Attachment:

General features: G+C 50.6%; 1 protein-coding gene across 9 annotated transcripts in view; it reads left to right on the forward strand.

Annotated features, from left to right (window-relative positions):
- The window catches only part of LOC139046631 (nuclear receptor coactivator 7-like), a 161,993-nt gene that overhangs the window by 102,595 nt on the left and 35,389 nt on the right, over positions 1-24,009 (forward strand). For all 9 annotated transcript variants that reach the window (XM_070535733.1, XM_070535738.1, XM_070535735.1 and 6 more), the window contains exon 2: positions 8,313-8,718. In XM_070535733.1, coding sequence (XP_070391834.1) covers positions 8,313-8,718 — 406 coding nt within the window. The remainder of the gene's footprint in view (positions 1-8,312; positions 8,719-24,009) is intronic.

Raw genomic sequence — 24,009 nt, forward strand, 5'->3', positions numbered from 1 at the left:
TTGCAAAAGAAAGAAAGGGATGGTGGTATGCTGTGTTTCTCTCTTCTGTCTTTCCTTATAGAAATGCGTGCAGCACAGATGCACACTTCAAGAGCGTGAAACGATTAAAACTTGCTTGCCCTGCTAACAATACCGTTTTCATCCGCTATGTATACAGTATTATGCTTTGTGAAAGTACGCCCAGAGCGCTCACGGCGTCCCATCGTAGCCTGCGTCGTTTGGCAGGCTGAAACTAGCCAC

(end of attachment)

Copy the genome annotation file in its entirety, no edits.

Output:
General features: G+C 50.6%; 1 protein-coding gene across 9 annotated transcripts in view; it reads left to right on the forward strand.

Annotated features, from left to right (window-relative positions):
- The window catches only part of LOC139046631 (nuclear receptor coactivator 7-like), a 161,993-nt gene that overhangs the window by 102,595 nt on the left and 35,389 nt on the right, over positions 1-24,009 (forward strand). For all 9 annotated transcript variants that reach the window (XM_070535733.1, XM_070535738.1, XM_070535735.1 and 6 more), the window contains exon 2: positions 8,313-8,718. In XM_070535733.1, coding sequence (XP_070391834.1) covers positions 8,313-8,718 — 406 coding nt within the window. The remainder of the gene's footprint in view (positions 1-8,312; positions 8,719-24,009) is intronic.

Raw genomic sequence — 24,009 nt, forward strand, 5'->3', positions numbered from 1 at the left:
TTGCAAAAGAAAGAAAGGGATGGTGGTATGCTGTGTTTCTCTCTTCTGTCTTTCCTTATAGAAATGCGTGCAGCACAGATGCACACTTCAAGAGCGTGAAACGATTAAAACTTGCTTGCCCTGCTAACAATACCGTTTTCATCCGCTATGTATACAGTATTATGCTTTGTGAAAGTACGCCCAGAGCGCTCACGGCGTCCCATCGTAGCCTGCGTCGTTTGGCAGGCTGAAACTAGCCAC